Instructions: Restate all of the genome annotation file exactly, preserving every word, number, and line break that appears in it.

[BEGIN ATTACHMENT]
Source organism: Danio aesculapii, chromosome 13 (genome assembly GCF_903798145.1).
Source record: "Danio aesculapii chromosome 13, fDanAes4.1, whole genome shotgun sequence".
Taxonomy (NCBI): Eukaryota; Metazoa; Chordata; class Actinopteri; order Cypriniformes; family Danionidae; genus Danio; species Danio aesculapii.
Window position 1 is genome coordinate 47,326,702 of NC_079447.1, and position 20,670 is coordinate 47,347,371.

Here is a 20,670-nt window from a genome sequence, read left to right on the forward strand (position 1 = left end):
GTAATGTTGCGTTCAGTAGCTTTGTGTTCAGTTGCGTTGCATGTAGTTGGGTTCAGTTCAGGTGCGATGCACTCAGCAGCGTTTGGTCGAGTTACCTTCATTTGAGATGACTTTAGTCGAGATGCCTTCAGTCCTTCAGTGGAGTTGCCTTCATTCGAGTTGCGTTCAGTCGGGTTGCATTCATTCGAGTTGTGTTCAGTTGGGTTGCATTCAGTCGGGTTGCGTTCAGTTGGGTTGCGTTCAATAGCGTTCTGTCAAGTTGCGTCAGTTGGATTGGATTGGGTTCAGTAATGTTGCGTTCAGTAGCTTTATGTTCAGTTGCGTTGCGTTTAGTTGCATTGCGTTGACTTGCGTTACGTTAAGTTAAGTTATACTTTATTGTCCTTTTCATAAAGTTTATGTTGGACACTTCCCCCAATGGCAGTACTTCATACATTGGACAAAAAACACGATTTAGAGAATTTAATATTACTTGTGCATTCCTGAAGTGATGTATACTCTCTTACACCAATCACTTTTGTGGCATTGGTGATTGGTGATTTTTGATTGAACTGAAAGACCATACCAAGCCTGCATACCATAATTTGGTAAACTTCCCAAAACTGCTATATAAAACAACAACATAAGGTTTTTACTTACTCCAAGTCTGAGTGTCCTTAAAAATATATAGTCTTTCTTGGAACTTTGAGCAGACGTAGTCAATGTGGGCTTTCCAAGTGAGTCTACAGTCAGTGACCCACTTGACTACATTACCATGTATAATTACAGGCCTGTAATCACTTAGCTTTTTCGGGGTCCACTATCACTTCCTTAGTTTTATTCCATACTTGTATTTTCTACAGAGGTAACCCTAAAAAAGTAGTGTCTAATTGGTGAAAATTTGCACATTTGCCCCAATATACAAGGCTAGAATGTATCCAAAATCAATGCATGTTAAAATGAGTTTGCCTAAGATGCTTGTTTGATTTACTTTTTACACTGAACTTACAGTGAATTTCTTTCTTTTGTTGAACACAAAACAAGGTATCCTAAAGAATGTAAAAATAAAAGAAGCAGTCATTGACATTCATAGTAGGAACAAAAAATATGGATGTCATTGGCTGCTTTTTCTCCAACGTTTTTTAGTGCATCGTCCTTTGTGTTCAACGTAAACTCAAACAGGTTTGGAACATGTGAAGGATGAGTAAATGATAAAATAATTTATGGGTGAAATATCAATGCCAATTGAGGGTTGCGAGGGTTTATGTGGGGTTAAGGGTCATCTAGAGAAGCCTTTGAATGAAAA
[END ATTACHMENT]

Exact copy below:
Source organism: Danio aesculapii, chromosome 13 (genome assembly GCF_903798145.1).
Source record: "Danio aesculapii chromosome 13, fDanAes4.1, whole genome shotgun sequence".
Taxonomy (NCBI): Eukaryota; Metazoa; Chordata; class Actinopteri; order Cypriniformes; family Danionidae; genus Danio; species Danio aesculapii.
Window position 1 is genome coordinate 47,326,702 of NC_079447.1, and position 20,670 is coordinate 47,347,371.

Here is a 20,670-nt window from a genome sequence, read left to right on the forward strand (position 1 = left end):
GTAATGTTGCGTTCAGTAGCTTTGTGTTCAGTTGCGTTGCATGTAGTTGGGTTCAGTTCAGGTGCGATGCACTCAGCAGCGTTTGGTCGAGTTACCTTCATTTGAGATGACTTTAGTCGAGATGCCTTCAGTCCTTCAGTGGAGTTGCCTTCATTCGAGTTGCGTTCAGTCGGGTTGCATTCATTCGAGTTGTGTTCAGTTGGGTTGCATTCAGTCGGGTTGCGTTCAGTTGGGTTGCGTTCAATAGCGTTCTGTCAAGTTGCGTCAGTTGGATTGGATTGGGTTCAGTAATGTTGCGTTCAGTAGCTTTATGTTCAGTTGCGTTGCGTTTAGTTGCATTGCGTTGACTTGCGTTACGTTAAGTTAAGTTATACTTTATTGTCCTTTTCATAAAGTTTATGTTGGACACTTCCCCCAATGGCAGTACTTCATACATTGGACAAAAAACACGATTTAGAGAATTTAATATTACTTGTGCATTCCTGAAGTGATGTATACTCTCTTACACCAATCACTTTTGTGGCATTGGTGATTGGTGATTTTTGATTGAACTGAAAGACCATACCAAGCCTGCATACCATAATTTGGTAAACTTCCCAAAACTGCTATATAAAACAACAACATAAGGTTTTTACTTACTCCAAGTCTGAGTGTCCTTAAAAATATATAGTCTTTCTTGGAACTTTGAGCAGACGTAGTCAATGTGGGCTTTCCAAGTGAGTCTACAGTCAGTGACCCACTTGACTACATTACCATGTATAATTACAGGCCTGTAATCACTTAGCTTTTTCGGGGTCCACTATCACTTCCTTAGTTTTATTCCATACTTGTATTTTCTACAGAGGTAACCCTAAAAAAGTAGTGTCTAATTGGTGAAAATTTGCACATTTGCCCCAATATACAAGGCTAGAATGTATCCAAAATCAATGCATGTTAAAATGAGTTTGCCTAAGATGCTTGTTTGATTTACTTTTTACACTGAACTTACAGTGAATTTCTTTCTTTTGTTGAACACAAAACAAGGTATCCTAAAGAATGTAAAAATAAAAGAAGCAGTCATTGACATTCATAGTAGGAACAAAAAATATGGATGTCATTGGCTGCTTTTTCTCCAACGTTTTTTAGTGCATCGTCCTTTGTGTTCAACGTAAACTCAAACAGGTTTGGAACATGTGAAGGATGAGTAAATGATAAAATAATTTATGGGTGAAATATCAATGCCAATTGAGGGTTGCGAGGGTTTATGTGGGGTTAAGGGTCATCTAGAGAAGCCTTTGAATGAAAA